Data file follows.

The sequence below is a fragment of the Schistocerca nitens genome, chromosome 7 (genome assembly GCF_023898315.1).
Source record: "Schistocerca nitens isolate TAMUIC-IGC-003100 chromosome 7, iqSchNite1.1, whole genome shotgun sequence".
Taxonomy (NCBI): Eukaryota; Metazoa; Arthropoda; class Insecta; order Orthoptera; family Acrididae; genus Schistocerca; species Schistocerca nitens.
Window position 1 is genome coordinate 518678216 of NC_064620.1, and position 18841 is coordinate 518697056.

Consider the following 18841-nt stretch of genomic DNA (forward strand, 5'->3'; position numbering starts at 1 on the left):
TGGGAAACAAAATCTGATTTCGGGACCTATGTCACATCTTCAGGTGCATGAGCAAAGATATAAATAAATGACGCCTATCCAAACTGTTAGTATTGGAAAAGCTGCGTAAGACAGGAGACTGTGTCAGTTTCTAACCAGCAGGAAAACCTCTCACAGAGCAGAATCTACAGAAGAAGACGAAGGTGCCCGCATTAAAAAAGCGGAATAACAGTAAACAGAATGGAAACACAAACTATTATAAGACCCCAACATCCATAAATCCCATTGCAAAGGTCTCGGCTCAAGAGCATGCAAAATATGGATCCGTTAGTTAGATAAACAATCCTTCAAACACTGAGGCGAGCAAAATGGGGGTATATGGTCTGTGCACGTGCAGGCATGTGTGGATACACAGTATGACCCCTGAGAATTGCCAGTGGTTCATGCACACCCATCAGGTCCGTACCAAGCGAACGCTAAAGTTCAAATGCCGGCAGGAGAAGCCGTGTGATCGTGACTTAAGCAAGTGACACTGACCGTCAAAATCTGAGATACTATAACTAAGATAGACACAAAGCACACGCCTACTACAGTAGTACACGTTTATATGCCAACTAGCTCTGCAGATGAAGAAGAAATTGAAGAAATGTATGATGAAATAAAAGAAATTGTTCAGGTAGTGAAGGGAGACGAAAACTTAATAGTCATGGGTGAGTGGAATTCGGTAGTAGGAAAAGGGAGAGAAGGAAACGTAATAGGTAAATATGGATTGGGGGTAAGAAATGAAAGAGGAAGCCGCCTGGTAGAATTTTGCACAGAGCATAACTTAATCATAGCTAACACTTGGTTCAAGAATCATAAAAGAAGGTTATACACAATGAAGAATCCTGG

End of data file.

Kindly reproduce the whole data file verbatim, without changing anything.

The sequence below is a fragment of the Schistocerca nitens genome, chromosome 7 (genome assembly GCF_023898315.1).
Source record: "Schistocerca nitens isolate TAMUIC-IGC-003100 chromosome 7, iqSchNite1.1, whole genome shotgun sequence".
Taxonomy (NCBI): Eukaryota; Metazoa; Arthropoda; class Insecta; order Orthoptera; family Acrididae; genus Schistocerca; species Schistocerca nitens.
Window position 1 is genome coordinate 518678216 of NC_064620.1, and position 18841 is coordinate 518697056.

Consider the following 18841-nt stretch of genomic DNA (forward strand, 5'->3'; position numbering starts at 1 on the left):
TGGGAAACAAAATCTGATTTCGGGACCTATGTCACATCTTCAGGTGCATGAGCAAAGATATAAATAAATGACGCCTATCCAAACTGTTAGTATTGGAAAAGCTGCGTAAGACAGGAGACTGTGTCAGTTTCTAACCAGCAGGAAAACCTCTCACAGAGCAGAATCTACAGAAGAAGACGAAGGTGCCCGCATTAAAAAAGCGGAATAACAGTAAACAGAATGGAAACACAAACTATTATAAGACCCCAACATCCATAAATCCCATTGCAAAGGTCTCGGCTCAAGAGCATGCAAAATATGGATCCGTTAGTTAGATAAACAATCCTTCAAACACTGAGGCGAGCAAAATGGGGGTATATGGTCTGTGCACGTGCAGGCATGTGTGGATACACAGTATGACCCCTGAGAATTGCCAGTGGTTCATGCACACCCATCAGGTCCGTACCAAGCGAACGCTAAAGTTCAAATGCCGGCAGGAGAAGCCGTGTGATCGTGACTTAAGCAAGTGACACTGACCGTCAAAATCTGAGATACTATAACTAAGATAGACACAAAGCACACGCCTACTACAGTAGTACACGTTTATATGCCAACTAGCTCTGCAGATGAAGAAGAAATTGAAGAAATGTATGATGAAATAAAAGAAATTGTTCAGGTAGTGAAGGGAGACGAAAACTTAATAGTCATGGGTGAGTGGAATTCGGTAGTAGGAAAAGGGAGAGAAGGAAACGTAATAGGTAAATATGGATTGGGGGTAAGAAATGAAAGAGGAAGCCGCCTGGTAGAATTTTGCACAGAGCATAACTTAATCATAGCTAACACTTGGTTCAAGAATCATAAAAGAAGGTTATACACAATGAAGAATCCTGG